The 16th Street Baptist Church, located at 1530 6th Avenue N, is where four little girls were killed in a bombing back on Sept. 15, 1963.

14-year-olds Addie Mae Collins, Denise McNair, Carole Robertson, and 11-year-old Cynthia Wesley died in the bomb blast in the basement of the sanctuary just before church was set to begin.

Since then, the church building was rebuilt and has remained a symbol of the civil rights tension. The basement has been transformed into an educational center of the movement and hosts visitors from all over the country seeking a glimpse into Birmingham’s volatile past.

In Birmingham’s West End community, there’s the Arlington Historic House, or Arlington Antebellum Home & Gardens, is a former plantation (built by slaves) that spans six acres near downtown Birmingham.

It’s listed on the National Register of Historic Places – added December 2, 1970.

The two-story building, which is now an event venue and decorative art museum, was built by slaves between 1845 – 1850. Tours are also available for a nominal fee.

The Negro Southern League Museum is a treasure of history regarding Black baseball players. It’s located at 120 16th Street S.  You can sign up to take a tour or host an event at the facility.

The museum carries the largest collection of Negro League artifacts in the country. Memorabilia dates back to the 1800s.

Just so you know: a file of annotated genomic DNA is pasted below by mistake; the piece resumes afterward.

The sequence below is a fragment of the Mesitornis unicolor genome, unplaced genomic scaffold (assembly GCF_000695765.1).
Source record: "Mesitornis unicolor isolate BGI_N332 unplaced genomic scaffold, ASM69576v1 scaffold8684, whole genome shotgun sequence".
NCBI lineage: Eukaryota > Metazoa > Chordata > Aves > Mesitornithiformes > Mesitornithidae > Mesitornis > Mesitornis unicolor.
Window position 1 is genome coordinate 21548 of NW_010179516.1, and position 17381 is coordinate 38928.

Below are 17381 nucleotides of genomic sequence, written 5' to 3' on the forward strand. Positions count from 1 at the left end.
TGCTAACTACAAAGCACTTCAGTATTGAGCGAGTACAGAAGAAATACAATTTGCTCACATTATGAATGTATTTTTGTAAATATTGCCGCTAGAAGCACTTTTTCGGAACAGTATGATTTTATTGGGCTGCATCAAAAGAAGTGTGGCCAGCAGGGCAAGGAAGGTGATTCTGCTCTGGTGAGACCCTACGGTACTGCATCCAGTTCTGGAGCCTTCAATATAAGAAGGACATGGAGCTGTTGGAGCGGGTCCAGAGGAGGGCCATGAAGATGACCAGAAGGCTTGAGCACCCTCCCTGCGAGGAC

For those entertainment lovers, there’s The Lyric Theatre, located at 1800 3rd Ave N in downtown Birmingham. The restored theatre is owned by Birmingham Landmarks. Originally built in the early 1900s, the theatre was part of the B.F. Keith’s Vaudeville circuit (vaudeville was known as a chain of variety theatres).

The theatre, left to decay for many years, was restored and reopened in 2016 with more than an $11 million renovation budget.

The Lyric is steps away from the Alabama Theatre, at 1817 Third Avenue North.

With its beautiful flashing Alabama sign, it is known as the Showplace of the South and hosts shows and events, classic movies and live music. The venue can also be rented out for private events.

It was built in 1927 by Paramount’s Publix Theatres and was primarily used as a movie palace. It was completely restored in 1998.

The family-friendly Birmingham Children’s Theatre, at 2130 Richard Arrington Jr. Blvd. It is known as a professional theatre for a younger crowd. It is housed within the Birmingham-Jefferson Convention Complex.

It was built originally in 1947 and houses three theatres. The theatre’s mission is to serve the community as a resource for education and expose students to theatrical arts.

Things

In recent years, Birmingham’s sports scene has come alive. Check out a Birmingham Stallions football game , part of the United States Football League (USFL), or the University of Alabama at Birmingham football game at the newly-built Protective Stadium.  It is owned by the Birmingham-Jefferson Civic Center Authority and opened in 2021.

The stadium was named for Protective Life, a financial services company. It replaced Legion Field as the home for UAB football. The team played their first game Oct. 2, 2021. It’s also hosted the Alabama High School Athletic Associations football championship games and Birmingham Legion soccer games.

Catch an exciting game with the Birmingham Squadron at their host venue – Legacy Arena, located at 1001 19th Street N in the downtown area. The venue also hosts concerts and games for the Birmingham Stallions basketball.

The arena, which recently underwent a major renovation, opened originally back in 1976.

It stands 10 stories tall and is part of the Birmingham Jefferson Convention Complex and has seating capacity of 18,000.